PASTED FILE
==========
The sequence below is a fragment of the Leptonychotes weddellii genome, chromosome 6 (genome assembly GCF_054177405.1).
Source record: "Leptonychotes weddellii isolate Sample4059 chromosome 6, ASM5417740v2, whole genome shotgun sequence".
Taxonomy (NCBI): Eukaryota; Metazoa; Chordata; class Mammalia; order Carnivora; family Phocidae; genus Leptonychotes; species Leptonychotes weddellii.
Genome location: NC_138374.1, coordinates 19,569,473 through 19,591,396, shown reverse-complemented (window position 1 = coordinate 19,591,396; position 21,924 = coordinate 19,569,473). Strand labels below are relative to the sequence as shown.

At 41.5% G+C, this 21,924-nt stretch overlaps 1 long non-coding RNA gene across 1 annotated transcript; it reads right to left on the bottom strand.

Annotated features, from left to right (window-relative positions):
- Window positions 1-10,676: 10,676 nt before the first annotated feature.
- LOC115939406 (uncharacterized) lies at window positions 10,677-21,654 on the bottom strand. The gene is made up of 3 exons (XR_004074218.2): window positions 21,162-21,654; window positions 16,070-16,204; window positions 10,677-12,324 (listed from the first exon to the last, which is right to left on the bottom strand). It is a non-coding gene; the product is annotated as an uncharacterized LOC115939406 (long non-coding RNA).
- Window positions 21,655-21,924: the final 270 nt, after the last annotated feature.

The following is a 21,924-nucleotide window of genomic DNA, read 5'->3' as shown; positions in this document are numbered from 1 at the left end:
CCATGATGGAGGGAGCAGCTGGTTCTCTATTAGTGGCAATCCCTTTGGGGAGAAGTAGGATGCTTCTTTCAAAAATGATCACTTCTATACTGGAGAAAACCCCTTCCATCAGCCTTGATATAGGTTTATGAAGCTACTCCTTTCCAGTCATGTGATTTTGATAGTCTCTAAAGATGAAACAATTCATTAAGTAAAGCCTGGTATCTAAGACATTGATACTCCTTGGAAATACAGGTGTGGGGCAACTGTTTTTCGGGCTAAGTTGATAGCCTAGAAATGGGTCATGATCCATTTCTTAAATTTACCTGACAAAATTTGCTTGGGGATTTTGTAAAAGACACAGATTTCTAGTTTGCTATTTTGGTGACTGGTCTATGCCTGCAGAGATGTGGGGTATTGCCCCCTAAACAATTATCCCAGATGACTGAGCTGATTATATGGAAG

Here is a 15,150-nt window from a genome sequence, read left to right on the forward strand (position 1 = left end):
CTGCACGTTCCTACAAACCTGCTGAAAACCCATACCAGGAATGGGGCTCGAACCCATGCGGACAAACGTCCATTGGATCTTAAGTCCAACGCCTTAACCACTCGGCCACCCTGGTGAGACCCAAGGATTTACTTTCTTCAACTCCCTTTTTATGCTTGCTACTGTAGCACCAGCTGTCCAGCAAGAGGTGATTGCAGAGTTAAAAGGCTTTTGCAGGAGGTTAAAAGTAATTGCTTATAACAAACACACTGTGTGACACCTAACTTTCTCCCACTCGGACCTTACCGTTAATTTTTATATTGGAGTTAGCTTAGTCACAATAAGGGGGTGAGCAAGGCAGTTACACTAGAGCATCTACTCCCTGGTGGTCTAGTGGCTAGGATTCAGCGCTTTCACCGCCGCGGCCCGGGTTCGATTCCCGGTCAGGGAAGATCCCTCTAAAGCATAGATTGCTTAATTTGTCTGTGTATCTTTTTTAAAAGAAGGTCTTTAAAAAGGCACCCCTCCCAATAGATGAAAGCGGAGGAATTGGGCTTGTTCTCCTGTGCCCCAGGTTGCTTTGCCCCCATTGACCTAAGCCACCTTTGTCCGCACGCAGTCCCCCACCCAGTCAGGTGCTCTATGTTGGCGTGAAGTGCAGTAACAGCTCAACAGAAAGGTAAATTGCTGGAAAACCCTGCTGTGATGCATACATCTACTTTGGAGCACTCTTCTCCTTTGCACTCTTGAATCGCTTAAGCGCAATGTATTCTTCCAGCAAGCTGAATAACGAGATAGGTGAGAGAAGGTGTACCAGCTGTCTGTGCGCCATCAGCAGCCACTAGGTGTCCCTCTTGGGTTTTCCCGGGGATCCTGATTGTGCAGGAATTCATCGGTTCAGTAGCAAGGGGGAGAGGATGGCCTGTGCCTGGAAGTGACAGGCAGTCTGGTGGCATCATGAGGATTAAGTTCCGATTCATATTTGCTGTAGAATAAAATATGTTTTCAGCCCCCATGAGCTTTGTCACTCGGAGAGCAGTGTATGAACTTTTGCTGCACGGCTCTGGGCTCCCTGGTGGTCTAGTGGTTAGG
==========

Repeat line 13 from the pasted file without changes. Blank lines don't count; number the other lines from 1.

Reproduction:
CTGCACGTTCCTACAAACCTGCTGAAAACCCATACCAGGAATGGGGCTCGAACCCATGCGGACAAACGTCCATTGGATCTTAAGTCCAACGCCTTAACCACTCGGCCACCCTGGTGAGACCCAAGGATTTACTTTCTTCAACTCCCTTTTTATGCTTGCTACTGTAGCACCAGCTGTCCAGCAAGAGGTGATTGCAGAGTTAAAAGGCTTTTGCAGGAGGTTAAAAGTAATTGCTTATAACAAACACACTGTGTGACACCTAACTTTCTCCCACTCGGACCTTACCGTTAATTTTTATATTGGAGTTAGCTTAGTCACAATAAGGGGGTGAGCAAGGCAGTTACACTAGAGCATCTACTCCCTGGTGGTCTAGTGGCTAGGATTCAGCGCTTTCACCGCCGCGGCCCGGGTTCGATTCCCGGTCAGGGAAGATCCCTCTAAAGCATAGATTGCTTAATTTGTCTGTGTATCTTTTTTAAAAGAAGGTCTTTAAAAAGGCACCCCTCCCAATAGATGAAAGCGGAGGAATTGGGCTTGTTCTCCTGTGCCCCAGGTTGCTTTGCCCCCATTGACCTAAGCCACCTTTGTCCGCACGCAGTCCCCCACCCAGTCAGGTGCTCTATGTTGGCGTGAAGTGCAGTAACAGCTCAACAGAAAGGTAAATTGCTGGAAAACCCTGCTGTGATGCATACATCTACTTTGGAGCACTCTTCTCCTTTGCACTCTTGAATCGCTTAAGCGCAATGTATTCTTCCAGCAAGCTGAATAACGAGATAGGTGAGAGAAGGTGTACCAGCTGTCTGTGCGCCATCAGCAGCCACTAGGTGTCCCTCTTGGGTTTTCCCGGGGATCCTGATTGTGCAGGAATTCATCGGTTCAGTAGCAAGGGGGAGAGGATGGCCTGTGCCTGGAAGTGACAGGCAGTCTGGTGGCATCATGAGGATTAAGTTCCGATTCATATTTGCTGTAGAATAAAATATGTTTTCAGCCCCCATGAGCTTTGTCACTCGGAGAGCAGTGTATGAACTTTTGCTGCACGGCTCTGGGCTCCCTGGTGGTCTAGTGGTTAGG